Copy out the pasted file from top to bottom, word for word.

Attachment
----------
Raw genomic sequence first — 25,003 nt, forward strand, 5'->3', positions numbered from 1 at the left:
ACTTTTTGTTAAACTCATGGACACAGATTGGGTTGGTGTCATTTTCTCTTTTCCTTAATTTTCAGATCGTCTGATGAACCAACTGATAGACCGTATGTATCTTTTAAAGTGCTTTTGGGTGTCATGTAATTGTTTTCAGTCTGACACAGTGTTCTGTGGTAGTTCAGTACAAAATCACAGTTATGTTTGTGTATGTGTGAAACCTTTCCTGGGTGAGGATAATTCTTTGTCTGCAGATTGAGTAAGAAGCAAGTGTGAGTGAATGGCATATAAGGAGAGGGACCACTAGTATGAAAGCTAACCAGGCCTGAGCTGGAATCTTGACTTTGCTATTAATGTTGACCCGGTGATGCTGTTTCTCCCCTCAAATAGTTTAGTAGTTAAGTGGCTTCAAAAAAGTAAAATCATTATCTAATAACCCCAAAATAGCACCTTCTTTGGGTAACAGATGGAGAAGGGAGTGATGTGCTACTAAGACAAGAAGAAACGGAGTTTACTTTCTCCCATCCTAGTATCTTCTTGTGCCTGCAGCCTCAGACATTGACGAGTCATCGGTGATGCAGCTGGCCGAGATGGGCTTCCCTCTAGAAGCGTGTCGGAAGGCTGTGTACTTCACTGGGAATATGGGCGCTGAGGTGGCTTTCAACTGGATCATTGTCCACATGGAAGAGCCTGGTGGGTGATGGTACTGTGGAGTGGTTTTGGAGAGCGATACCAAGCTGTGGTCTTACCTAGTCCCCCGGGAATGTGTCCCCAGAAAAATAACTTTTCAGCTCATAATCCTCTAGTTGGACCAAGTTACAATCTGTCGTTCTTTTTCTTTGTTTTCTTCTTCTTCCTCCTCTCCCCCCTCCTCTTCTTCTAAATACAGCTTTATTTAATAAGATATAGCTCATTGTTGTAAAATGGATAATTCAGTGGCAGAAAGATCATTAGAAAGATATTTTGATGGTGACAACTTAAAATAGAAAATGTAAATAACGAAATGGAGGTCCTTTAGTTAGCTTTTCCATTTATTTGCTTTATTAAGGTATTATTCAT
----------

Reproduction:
Raw genomic sequence first — 25,003 nt, forward strand, 5'->3', positions numbered from 1 at the left:
ACTTTTTGTTAAACTCATGGACACAGATTGGGTTGGTGTCATTTTCTCTTTTCCTTAATTTTCAGATCGTCTGATGAACCAACTGATAGACCGTATGTATCTTTTAAAGTGCTTTTGGGTGTCATGTAATTGTTTTCAGTCTGACACAGTGTTCTGTGGTAGTTCAGTACAAAATCACAGTTATGTTTGTGTATGTGTGAAACCTTTCCTGGGTGAGGATAATTCTTTGTCTGCAGATTGAGTAAGAAGCAAGTGTGAGTGAATGGCATATAAGGAGAGGGACCACTAGTATGAAAGCTAACCAGGCCTGAGCTGGAATCTTGACTTTGCTATTAATGTTGACCCGGTGATGCTGTTTCTCCCCTCAAATAGTTTAGTAGTTAAGTGGCTTCAAAAAAGTAAAATCATTATCTAATAACCCCAAAATAGCACCTTCTTTGGGTAACAGATGGAGAAGGGAGTGATGTGCTACTAAGACAAGAAGAAACGGAGTTTACTTTCTCCCATCCTAGTATCTTCTTGTGCCTGCAGCCTCAGACATTGACGAGTCATCGGTGATGCAGCTGGCCGAGATGGGCTTCCCTCTAGAAGCGTGTCGGAAGGCTGTGTACTTCACTGGGAATATGGGCGCTGAGGTGGCTTTCAACTGGATCATTGTCCACATGGAAGAGCCTGGTGGGTGATGGTACTGTGGAGTGGTTTTGGAGAGCGATACCAAGCTGTGGTCTTACCTAGTCCCCCGGGAATGTGTCCCCAGAAAAATAACTTTTCAGCTCATAATCCTCTAGTTGGACCAAGTTACAATCTGTCGTTCTTTTTCTTTGTTTTCTTCTTCTTCCTCCTCTCCCCCCTCCTCTTCTTCTAAATACAGCTTTATTTAATAAGATATAGCTCATTGTTGTAAAATGGATAATTCAGTGGCAGAAAGATCATTAGAAAGATATTTTGATGGTGACAACTTAAAATAGAAAATGTAAATAACGAAATGGAGGTCCTTTAGTTAGCTTTTCCATTTATTTGCTTTATTAAGGTATTATTCAT